Fake Books- 5 Recommended For Learning Jazz

fake booksWant a list of the best fake books out there? You need music to play right? Do you have time to transcribe all your favorite jazz recordings and slowly build a library of your own personalized jazz charts?

How can you learn music more quickly without investing hours and hours trying to learn songs of recordings.  Enter the fake book!

A fake book is sort of a “cheat sheet” collection of jazz songs all in one handy book.  Usually each tune has the basic chords for the song, the melody, the basic form written out.  This allows musicians to build very quick arrangements of songs and essentially “fake” their own arrangement.

It seems like in the last 10 years the number of fake books on the market has tripled.  I think publishers see the increase demand for these books and so they churn them out faster and faster.

Avoiding the Garbage Fake Books

Now, some of these books are great.  They have the correct chords, harmonizations that jazz musicians would actually play, melodies accurately notated, and the books are easy to read.

Many of the fake books are absolutely horrendous though!  Poor chord choices, inaccurate melodies, riddled with mistakes, poor line spacing etc. Sadly, this also includes some of the more “popular” ones on the market.

So, I’d like to do help you guys out and do a quick review and recommendation of my favorite fake books.  We all buys these books and I’d like to make sure you invest your money as wisely as you can 🙂

I own and use all of these. Armed with these books you should be set for a long time on your jazz tune learning journey!

Recommended Fake Books

1.  The Swing Era – 1936-1947 (Jazz Bible Books Series)

This book is part of the great “Jazz Bible Fake Book Series”.  It features over 200 tunes like Cherokee, Take The A-Train, Moonlight in Vermont, Darn That Dream etc. The series also has many tunes that vocalists tend to call at gigs. Very useful.

Pros:  The listed chords changes are excellent.  They’re chords that jazz musicians would actually play (unlike most fake books). The tunes listed in there are called on a regular basis as well. Also, all the lines are written in 4 bar phrases.  This makes it easy to read and play.

Cons: There really aren’t any.

2.  Jazz of the 50’s (Jazz Bible Book Series)

This book is also part of the great “Jazz Bible Fake Book Series”.  It also features over 200 tunes but way more focus on the classic 50’s era of jazz. It has tunes like Autumn Leaves, Stella By Starlight, Misty, Beyond The Sea, Cry Me A River etc. etc.

Pros:  The listed chords changes are excellent.  The chords in this book are excellent as well. The tunes listed in there are called on a regular basis as well. Also, all the lines are written in 4 bar phrases.  This makes it easy to read and play.

Cons: There really aren’t any major ones. I suppose it would be nice if the fakebooks were spiral bound but I know that would make the books way more expensive then they are.

3.  Hal Leonard Jazz of the 60’s And Beyond:

This book is also part of the great “Jazz Bible Fake Book Series”.  It also features over 200 tunes but way more focus on the classic 60’s era of jazz. It has tunes like Giant Steps, All Blues, Black Coffee, etc.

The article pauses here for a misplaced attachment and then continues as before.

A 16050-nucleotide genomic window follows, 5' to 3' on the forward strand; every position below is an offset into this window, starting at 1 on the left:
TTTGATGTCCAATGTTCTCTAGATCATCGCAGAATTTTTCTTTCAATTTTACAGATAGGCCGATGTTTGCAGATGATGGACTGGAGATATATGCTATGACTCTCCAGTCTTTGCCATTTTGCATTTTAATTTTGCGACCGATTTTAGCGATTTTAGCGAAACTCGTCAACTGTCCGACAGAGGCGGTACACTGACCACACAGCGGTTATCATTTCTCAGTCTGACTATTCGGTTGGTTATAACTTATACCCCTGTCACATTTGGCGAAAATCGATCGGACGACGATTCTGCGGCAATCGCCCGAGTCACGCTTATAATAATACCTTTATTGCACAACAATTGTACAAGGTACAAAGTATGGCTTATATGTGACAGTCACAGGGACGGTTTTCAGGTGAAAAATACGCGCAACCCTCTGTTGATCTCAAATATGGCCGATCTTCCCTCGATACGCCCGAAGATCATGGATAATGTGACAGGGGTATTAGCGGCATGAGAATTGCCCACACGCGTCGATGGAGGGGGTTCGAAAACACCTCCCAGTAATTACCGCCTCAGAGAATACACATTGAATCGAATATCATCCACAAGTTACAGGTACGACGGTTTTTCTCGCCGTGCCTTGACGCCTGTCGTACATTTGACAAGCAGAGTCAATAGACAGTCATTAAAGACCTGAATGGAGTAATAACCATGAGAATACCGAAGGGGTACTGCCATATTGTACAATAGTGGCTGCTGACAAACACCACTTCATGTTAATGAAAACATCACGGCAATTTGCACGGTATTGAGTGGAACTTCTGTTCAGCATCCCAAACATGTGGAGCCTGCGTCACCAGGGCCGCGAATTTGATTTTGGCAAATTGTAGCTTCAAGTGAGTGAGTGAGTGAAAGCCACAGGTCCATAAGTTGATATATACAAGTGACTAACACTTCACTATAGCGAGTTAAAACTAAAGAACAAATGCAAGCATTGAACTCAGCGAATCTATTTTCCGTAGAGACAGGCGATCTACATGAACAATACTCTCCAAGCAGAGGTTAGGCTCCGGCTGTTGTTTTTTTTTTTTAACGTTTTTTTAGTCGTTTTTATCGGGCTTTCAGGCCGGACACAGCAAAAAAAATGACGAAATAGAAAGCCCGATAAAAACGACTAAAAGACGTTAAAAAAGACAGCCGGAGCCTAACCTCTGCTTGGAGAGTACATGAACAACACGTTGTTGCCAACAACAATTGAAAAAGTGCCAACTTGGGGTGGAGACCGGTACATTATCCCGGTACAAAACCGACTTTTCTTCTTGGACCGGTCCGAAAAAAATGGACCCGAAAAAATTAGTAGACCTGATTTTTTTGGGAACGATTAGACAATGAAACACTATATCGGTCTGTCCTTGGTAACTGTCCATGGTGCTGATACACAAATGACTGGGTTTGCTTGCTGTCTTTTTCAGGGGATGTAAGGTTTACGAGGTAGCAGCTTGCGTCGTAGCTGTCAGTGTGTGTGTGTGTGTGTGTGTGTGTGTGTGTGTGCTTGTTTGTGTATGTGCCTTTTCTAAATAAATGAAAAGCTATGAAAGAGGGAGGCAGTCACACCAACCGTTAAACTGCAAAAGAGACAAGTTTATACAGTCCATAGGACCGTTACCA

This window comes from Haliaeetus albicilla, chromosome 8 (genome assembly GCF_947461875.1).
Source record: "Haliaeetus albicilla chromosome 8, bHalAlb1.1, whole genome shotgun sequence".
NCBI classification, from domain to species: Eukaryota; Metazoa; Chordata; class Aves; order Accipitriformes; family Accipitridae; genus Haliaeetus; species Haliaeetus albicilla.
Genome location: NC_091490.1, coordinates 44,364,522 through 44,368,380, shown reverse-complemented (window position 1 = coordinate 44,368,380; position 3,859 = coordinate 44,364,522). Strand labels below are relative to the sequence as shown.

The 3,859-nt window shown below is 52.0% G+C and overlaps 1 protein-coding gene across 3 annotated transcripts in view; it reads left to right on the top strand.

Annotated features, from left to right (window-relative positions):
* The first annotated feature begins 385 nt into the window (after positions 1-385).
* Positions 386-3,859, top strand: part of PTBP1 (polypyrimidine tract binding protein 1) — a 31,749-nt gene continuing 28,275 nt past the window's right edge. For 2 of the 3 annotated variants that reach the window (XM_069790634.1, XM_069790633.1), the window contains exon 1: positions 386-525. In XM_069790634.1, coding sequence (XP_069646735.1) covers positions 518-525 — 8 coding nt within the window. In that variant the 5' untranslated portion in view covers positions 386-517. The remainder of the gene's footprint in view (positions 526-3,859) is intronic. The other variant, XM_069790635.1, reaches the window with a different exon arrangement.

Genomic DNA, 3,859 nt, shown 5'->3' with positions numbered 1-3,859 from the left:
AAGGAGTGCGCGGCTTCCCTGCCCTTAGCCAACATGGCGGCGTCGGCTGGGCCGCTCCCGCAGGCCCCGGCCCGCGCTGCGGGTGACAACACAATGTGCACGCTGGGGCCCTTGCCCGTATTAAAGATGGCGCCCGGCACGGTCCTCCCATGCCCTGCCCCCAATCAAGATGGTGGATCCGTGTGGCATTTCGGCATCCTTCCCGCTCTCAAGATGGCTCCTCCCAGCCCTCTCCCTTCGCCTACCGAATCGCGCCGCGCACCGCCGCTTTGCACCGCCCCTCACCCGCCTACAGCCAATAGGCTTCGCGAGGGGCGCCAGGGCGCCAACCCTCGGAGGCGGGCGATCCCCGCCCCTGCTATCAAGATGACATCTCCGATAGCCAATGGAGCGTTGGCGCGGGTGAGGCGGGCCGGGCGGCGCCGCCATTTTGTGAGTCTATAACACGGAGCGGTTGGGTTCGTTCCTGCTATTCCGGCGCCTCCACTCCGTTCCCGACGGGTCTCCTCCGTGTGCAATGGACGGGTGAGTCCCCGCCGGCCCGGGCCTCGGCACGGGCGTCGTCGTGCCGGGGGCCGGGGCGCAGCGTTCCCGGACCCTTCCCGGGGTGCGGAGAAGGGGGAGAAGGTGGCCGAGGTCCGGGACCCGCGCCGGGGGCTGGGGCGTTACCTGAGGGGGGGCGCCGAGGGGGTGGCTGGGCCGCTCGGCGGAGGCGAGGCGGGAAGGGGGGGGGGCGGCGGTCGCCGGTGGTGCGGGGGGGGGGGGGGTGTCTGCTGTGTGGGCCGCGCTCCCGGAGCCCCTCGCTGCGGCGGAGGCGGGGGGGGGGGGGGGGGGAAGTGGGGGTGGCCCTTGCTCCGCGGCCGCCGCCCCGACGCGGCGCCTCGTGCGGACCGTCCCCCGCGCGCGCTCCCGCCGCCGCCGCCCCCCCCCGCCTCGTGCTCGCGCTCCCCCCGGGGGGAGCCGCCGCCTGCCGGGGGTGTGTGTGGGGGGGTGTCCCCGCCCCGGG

Pros: This book tends to feature more compositions by jazz composers as opposed to just standard American Songbook type stuff.  For that reason I love it.

The listed chords changes are excellent like the other books in the series. The lines are written in 4 bar phrases.  This makes it easy to read and play.

Cons: There really aren’t any major ones.  It would have been nice if they had some more avant garde type 60’s tunes but I know the demand for those are pretty low.  All in all an excellent fake book.

4.  The Real Book: Sixth Edition

This is the fake book that everybody seems to have a copy of. It’s almost an industry standard. For many years this book was actually “illegal”.

Legend has it that the book started as a pass around at the Berklee College of Music in the ’70’s and then spread from there.  It was hard to find for a long time.

The publishing rights on the songs were eventually secured though and now it is legal and easily purchased.

Pros: Has a large variety of tunes from the first 40-55 years of jazz.  It also features some compositions from more modern jazz composers of the ’70’s.

Since almost everybody has this book it’s a good idea to also have it. That way you can refer to the same charts as many other musicians.

Cons: Although most of the tunes in the book are staple tunes that are called all the time there are some in there that are very obscure. Translation: They never get called!

Most of the book is notated well but there are some mistakes in a few tunes.  Just be careful and always use your ears 🙂

5.  The New Real Book (in C)

This is another fake book that everybody seems to have a copy of. This would also be considered an industry standard. While the previous fake book was in it’s “illegal” stage publisher Chuck Sher came out with the very useful legal alternative

Pros: Also, has a large variety of tunes from the first 40-55 years of jazz.  Some are the same as the previous book but many are different.  It also features some compositions from more modern jazz composers of the ’70’s.  Since almost everybody has this book it’s a good idea to also have it as well.

Cons: Chuck Sher included additional pictures of jazz musicians throughout the book.  I personally find it inspirational and kind of cool. I could possibly see some people wanting no pictures and only jazz charts. To each their own 🙂

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Are there any other fake books you enjoy playing from?  Please let us know by leaving a comment below. 

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